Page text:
An assessment’s construct validity derives from the fact that its content contains key knowledge and skills, it generates responses from respondents that demonstrate such knowledge, and it predicts scores on other measures of the same knowledge and skill (Cronbach, 1988). Cognitive task analyses can be used to elicit such evidence about assessments by focusing on key aspects of responses: actions, prerequisite knowledge, descriptions, if-then decision rules, and thinking (Jonassen, Tessmer & Hannum, 1999).
We present here our process and findings to examine the construct validity of newly designed instructional cases that assess administrators’ decision-making expertise. First, we reviewed key research and theory to identify key decision-making knowledge and skills around which to design the cases. Second, we conducted a cognitive task analysis session with six expert in-service principals (four elementary, one middle, and one high school). Experts first wrote summaries of their individual processes for making larger school-wide decisions. Then in a focus group we debriefed these processes; we then asked them each to complete a leadership case and take notes explaining how the case required them to use their decision-making process. Finally, in a follow-up focus group experts compared the instructional case’s decision-making steps to the individual process they had initially summarized.
Experts’ responses provided confirmatory evidence regarding the construct validity of the cases to assess decision-making skills and knowledge. Their individual summaries matched the 4-step decision-making model inherent in the instructional cases even though they carried them out in more of an iterative than a step-wise fashion. Experts also focused more on how to communicate the decision to others and the need to do so multiple times. Finally, the experts validated the last step of the cases’ decision-making model, which is reflecting upon the decision and its effectiveness. Experts’ broader reflections about their experience in completing a case showed that participants felt it was an accurate simulation of their on-the-job decision-making.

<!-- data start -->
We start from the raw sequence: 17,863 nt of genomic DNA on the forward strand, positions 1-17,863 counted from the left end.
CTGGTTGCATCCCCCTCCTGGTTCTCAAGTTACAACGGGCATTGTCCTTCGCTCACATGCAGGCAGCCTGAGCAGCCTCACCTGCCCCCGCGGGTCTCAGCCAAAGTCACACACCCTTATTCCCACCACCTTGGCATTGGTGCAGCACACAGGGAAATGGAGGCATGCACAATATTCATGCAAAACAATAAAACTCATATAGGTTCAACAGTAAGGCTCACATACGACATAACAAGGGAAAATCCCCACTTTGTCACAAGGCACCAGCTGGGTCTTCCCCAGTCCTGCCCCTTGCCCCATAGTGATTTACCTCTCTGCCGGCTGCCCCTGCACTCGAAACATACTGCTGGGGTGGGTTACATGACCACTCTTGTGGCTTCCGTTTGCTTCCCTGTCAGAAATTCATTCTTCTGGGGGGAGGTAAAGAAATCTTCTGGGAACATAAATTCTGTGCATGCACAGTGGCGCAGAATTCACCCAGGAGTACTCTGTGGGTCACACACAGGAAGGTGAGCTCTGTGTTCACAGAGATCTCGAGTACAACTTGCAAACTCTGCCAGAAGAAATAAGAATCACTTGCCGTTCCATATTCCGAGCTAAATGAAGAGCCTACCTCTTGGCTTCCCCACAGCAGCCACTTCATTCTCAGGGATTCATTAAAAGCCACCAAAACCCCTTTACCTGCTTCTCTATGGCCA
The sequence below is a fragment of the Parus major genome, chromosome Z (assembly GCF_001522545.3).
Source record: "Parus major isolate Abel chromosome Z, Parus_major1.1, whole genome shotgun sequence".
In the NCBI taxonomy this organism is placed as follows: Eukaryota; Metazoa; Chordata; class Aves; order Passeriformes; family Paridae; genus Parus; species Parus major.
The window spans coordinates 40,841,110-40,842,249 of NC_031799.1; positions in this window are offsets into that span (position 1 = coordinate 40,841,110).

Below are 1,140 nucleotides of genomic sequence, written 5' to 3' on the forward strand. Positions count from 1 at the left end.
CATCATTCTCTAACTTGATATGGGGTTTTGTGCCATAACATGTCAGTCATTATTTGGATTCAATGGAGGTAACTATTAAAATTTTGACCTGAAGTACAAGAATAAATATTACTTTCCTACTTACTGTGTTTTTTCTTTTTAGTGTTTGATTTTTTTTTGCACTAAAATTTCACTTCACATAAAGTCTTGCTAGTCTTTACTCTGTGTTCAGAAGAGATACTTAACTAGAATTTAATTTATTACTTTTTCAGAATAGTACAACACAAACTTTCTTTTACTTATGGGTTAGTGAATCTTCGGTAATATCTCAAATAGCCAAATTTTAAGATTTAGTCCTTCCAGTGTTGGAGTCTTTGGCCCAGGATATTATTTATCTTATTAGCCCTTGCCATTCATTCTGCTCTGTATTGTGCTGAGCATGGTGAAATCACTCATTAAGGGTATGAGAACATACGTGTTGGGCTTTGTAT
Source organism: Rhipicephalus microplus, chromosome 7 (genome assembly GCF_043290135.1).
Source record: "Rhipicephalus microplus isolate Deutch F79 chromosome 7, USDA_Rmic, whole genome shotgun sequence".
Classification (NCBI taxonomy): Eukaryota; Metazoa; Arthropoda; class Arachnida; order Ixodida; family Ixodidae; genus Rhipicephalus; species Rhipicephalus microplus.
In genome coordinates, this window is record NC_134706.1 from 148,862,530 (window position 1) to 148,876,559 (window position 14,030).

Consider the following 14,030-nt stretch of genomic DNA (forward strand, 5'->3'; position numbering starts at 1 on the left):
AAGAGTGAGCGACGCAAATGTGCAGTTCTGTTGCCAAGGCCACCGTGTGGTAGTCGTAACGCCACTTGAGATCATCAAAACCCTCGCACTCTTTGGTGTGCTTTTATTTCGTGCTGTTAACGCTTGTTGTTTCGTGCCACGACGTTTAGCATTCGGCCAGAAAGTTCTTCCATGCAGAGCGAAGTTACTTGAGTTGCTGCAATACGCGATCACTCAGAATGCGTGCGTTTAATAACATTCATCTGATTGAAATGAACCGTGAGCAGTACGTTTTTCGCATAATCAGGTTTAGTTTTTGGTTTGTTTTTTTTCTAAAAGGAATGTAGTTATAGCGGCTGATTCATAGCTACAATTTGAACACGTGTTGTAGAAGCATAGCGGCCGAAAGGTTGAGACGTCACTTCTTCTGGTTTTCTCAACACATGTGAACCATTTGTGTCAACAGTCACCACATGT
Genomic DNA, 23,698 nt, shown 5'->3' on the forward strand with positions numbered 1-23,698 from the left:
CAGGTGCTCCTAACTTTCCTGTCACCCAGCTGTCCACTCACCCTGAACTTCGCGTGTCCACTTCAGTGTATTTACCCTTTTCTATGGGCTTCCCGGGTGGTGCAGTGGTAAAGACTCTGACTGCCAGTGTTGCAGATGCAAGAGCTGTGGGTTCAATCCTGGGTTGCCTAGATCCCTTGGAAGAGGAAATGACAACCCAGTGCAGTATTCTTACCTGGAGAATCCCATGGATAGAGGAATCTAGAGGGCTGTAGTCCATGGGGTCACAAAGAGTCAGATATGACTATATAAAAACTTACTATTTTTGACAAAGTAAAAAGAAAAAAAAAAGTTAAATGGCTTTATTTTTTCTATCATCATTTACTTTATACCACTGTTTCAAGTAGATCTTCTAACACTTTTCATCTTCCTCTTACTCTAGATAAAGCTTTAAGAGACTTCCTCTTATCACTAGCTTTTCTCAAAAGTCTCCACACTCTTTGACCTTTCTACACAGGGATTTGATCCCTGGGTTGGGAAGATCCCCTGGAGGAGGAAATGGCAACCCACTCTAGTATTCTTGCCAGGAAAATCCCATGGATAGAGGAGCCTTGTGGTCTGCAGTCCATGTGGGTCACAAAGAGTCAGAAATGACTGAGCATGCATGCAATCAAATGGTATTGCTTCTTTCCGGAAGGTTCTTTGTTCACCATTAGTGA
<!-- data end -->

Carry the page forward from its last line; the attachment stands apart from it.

We discuss the results of this cognitive task analysis of expert decision makers and the implications for refining learning materials that provide novices rigorous practice exercises for making decisions about broader school issues they will face on the job, such as through cases or other learning materials.